I stood in the corner of our Oklahoma living room looking at a room empty of all belongings with a mountain of luggage behind me, my two babies sleeping on the floor, and sign on our fire place staring at me declaring that “The best things in life aren’t things”. That was the moment that it hit me. The moment I knew we were really moving. The moment I felt the weight of family on my shoulders. The moment I realized it’s just stuff.
Just 6 short weeks prior to that moment, we found out we would be moving. And just 6 short weeks prior, I was so emotionally attached to the things of this world that if my heart had knuckles, they would have been white from clenching so tight.
I held onto a skirt because it’s what I wore the day after my husband and I got married. And I kept my childhood piano that hadn’t been played in 15 years just because my daughter might like it. And I held onto insignificant pieces of paper like cards from people I barely knew that simply said “congrats on your new baby”.
It was the process of decluttering, downsizing, and saying goodbye to our material possessions that made me realize I was addicted. I was addicted to the “high” that memories brought me. And instead of treasuring the moment in my heart, I tried to keep the things… the stuff… that I associated with it.
So now that we were moving, the ugly house I hated from the moment we moved into it was suddenly part of this addiction that I couldn’t shake. As I would pack, I would walk through the living room with tears as I remembered my daughter crawling and walking in those places. I would get choked up as the holograms of my handsome groom carrying his bride across the threshold walked through the front door of my memory. And I would watch the bed my youngest was born on walk out the door and into the home of a friend.
We spent two weekends selling small belongings at the local swap meet with the goal to just not come home with anything. And we didn’t. We sold for dirt cheap to move it out and never remember it again and the few boxes left were donated so they would never enter our home again. We piled piece of furniture after piece of furniture into our game room to be like a show room for potential craigslist buyers. And while we sold several things, we learned the art of giving away most of it.
I stood in front of the moms’ group at my church the week before we left telling them we still had a house full of furniture and we had decided to not take any of it with us. One of the ladies had a word for me and said that it was the year of the whirlwind and that just as a caterpillar is comfortable in the home it has made itself, once it breaks free from the cocoon, the world is open to possibilities it had never known before.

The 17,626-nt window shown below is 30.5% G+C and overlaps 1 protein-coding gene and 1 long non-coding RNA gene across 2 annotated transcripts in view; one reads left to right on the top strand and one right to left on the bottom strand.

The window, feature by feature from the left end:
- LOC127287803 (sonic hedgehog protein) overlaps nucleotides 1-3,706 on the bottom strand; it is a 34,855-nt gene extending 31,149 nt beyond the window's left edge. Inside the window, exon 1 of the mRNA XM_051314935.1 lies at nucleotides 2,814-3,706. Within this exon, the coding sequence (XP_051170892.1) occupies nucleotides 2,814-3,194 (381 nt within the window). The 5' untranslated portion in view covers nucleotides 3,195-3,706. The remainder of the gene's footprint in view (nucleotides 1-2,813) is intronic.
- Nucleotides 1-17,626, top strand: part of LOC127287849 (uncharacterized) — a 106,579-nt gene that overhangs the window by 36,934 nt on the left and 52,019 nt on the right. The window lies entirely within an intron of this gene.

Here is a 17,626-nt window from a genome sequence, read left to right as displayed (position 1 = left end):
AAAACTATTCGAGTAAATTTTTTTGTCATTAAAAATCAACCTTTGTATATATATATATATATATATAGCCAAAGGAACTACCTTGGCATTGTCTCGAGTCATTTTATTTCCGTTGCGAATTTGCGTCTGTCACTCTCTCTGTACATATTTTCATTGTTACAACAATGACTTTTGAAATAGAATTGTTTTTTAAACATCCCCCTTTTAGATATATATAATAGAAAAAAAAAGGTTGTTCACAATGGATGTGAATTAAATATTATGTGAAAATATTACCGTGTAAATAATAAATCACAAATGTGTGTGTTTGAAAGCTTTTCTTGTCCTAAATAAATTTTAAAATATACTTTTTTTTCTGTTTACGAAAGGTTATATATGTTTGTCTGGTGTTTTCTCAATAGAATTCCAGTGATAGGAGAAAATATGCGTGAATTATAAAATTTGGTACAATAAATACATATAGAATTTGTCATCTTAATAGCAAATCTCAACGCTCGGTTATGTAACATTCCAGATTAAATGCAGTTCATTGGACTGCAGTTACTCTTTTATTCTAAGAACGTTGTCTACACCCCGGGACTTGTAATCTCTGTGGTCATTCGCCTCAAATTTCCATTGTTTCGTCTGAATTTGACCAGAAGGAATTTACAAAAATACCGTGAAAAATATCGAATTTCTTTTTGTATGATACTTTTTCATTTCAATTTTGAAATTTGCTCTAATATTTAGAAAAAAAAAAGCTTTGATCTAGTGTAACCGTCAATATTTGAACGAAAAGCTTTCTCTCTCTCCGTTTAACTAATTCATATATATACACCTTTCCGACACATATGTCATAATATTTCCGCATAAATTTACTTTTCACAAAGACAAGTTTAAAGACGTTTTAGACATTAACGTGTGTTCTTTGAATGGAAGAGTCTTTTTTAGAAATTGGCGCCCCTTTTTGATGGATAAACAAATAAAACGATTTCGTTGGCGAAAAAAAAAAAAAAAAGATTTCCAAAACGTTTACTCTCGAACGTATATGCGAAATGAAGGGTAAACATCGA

It wasn’t until two recently-graduated girls came by and surveyed our entire home, that I realized the true art of letting go. It didn’t seem right to sell them our memories. It was just stuff waiting to make new memories in a new home. A table and chairs, a TV, a dresser, end tables, a coffee table, a desk, and more. It all marched out of my home. And the feeling I got from it was exuberance. They were just beginning their lives and the weight of starting out was lifted from their shoulders and the weight of not being able to let go was lifted from mine. Another family from our church that had just immigrated here from China took our mattress and our last dresser. And another got our sectional sofa. And suddenly our house was empty.
Because of repairs we made on the house, new flooring, new paint, and even new walls, I walked through the empty house and it wasn’t my home. I looked at the room filled with tears and a roller coaster of emotions and memories. Memories that live in my heart and not possessions or the structure in which I lived.
Now 1,700 miles away, I have learned so much. I have learned to let go, to embrace change, and realize that my memories do not have to be tied to material objects. And it is so liberating. I could have never imagined the freedom and beauty that letting go brings… Because in the end, the best things in life truly aren’t things and the life of a butterfly is truly so much more beautiful than that of a caterpillar.
Kara is an author and advocate for positive, grace-filled parenting. She is homeschooler to her 4 children living in Boston, MA and believes in creative educational approaches to help kids dive deeper into a rich learning experience. She has her degree in Secondary Education & Adolescent Childhood Development and is passionate about connecting with and helping other parents on their journey to raise awesome kids!